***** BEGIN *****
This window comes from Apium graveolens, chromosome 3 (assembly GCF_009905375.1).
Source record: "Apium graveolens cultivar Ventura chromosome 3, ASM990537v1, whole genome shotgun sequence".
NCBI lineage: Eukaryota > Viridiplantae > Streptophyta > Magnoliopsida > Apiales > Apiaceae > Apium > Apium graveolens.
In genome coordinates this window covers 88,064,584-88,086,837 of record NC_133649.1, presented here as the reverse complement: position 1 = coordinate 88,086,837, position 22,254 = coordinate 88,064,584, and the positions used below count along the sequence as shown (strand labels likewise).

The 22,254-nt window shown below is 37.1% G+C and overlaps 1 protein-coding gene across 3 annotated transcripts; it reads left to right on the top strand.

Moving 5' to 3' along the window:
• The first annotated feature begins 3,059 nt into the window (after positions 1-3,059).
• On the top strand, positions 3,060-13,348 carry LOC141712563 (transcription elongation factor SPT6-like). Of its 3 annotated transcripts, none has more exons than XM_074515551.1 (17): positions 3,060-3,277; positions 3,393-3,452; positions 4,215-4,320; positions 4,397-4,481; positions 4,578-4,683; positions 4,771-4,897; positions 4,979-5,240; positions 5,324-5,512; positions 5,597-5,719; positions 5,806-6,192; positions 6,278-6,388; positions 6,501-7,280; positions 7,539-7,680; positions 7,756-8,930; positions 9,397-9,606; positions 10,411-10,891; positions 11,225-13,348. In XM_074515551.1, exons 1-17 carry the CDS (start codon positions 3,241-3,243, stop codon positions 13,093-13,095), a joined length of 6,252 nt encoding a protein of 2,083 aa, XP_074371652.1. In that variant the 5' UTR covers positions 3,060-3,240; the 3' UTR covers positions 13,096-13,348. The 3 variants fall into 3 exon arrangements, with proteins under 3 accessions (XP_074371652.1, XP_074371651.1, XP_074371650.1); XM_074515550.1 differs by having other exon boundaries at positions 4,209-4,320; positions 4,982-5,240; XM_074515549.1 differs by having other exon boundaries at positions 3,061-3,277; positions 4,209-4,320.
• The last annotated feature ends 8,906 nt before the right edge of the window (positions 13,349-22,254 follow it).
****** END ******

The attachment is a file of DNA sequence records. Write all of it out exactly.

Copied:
This window comes from Apium graveolens, chromosome 3 (assembly GCF_009905375.1).
Source record: "Apium graveolens cultivar Ventura chromosome 3, ASM990537v1, whole genome shotgun sequence".
NCBI lineage: Eukaryota > Viridiplantae > Streptophyta > Magnoliopsida > Apiales > Apiaceae > Apium > Apium graveolens.
In genome coordinates this window covers 88,064,584-88,086,837 of record NC_133649.1, presented here as the reverse complement: position 1 = coordinate 88,086,837, position 22,254 = coordinate 88,064,584, and the positions used below count along the sequence as shown (strand labels likewise).

The 22,254-nt window shown below is 37.1% G+C and overlaps 1 protein-coding gene across 3 annotated transcripts; it reads left to right on the top strand.

Moving 5' to 3' along the window:
• The first annotated feature begins 3,059 nt into the window (after positions 1-3,059).
• On the top strand, positions 3,060-13,348 carry LOC141712563 (transcription elongation factor SPT6-like). Of its 3 annotated transcripts, none has more exons than XM_074515551.1 (17): positions 3,060-3,277; positions 3,393-3,452; positions 4,215-4,320; positions 4,397-4,481; positions 4,578-4,683; positions 4,771-4,897; positions 4,979-5,240; positions 5,324-5,512; positions 5,597-5,719; positions 5,806-6,192; positions 6,278-6,388; positions 6,501-7,280; positions 7,539-7,680; positions 7,756-8,930; positions 9,397-9,606; positions 10,411-10,891; positions 11,225-13,348. In XM_074515551.1, exons 1-17 carry the CDS (start codon positions 3,241-3,243, stop codon positions 13,093-13,095), a joined length of 6,252 nt encoding a protein of 2,083 aa, XP_074371652.1. In that variant the 5' UTR covers positions 3,060-3,240; the 3' UTR covers positions 13,096-13,348. The 3 variants fall into 3 exon arrangements, with proteins under 3 accessions (XP_074371652.1, XP_074371651.1, XP_074371650.1); XM_074515550.1 differs by having other exon boundaries at positions 4,209-4,320; positions 4,982-5,240; XM_074515549.1 differs by having other exon boundaries at positions 3,061-3,277; positions 4,209-4,320.
• The last annotated feature ends 8,906 nt before the right edge of the window (positions 13,349-22,254 follow it).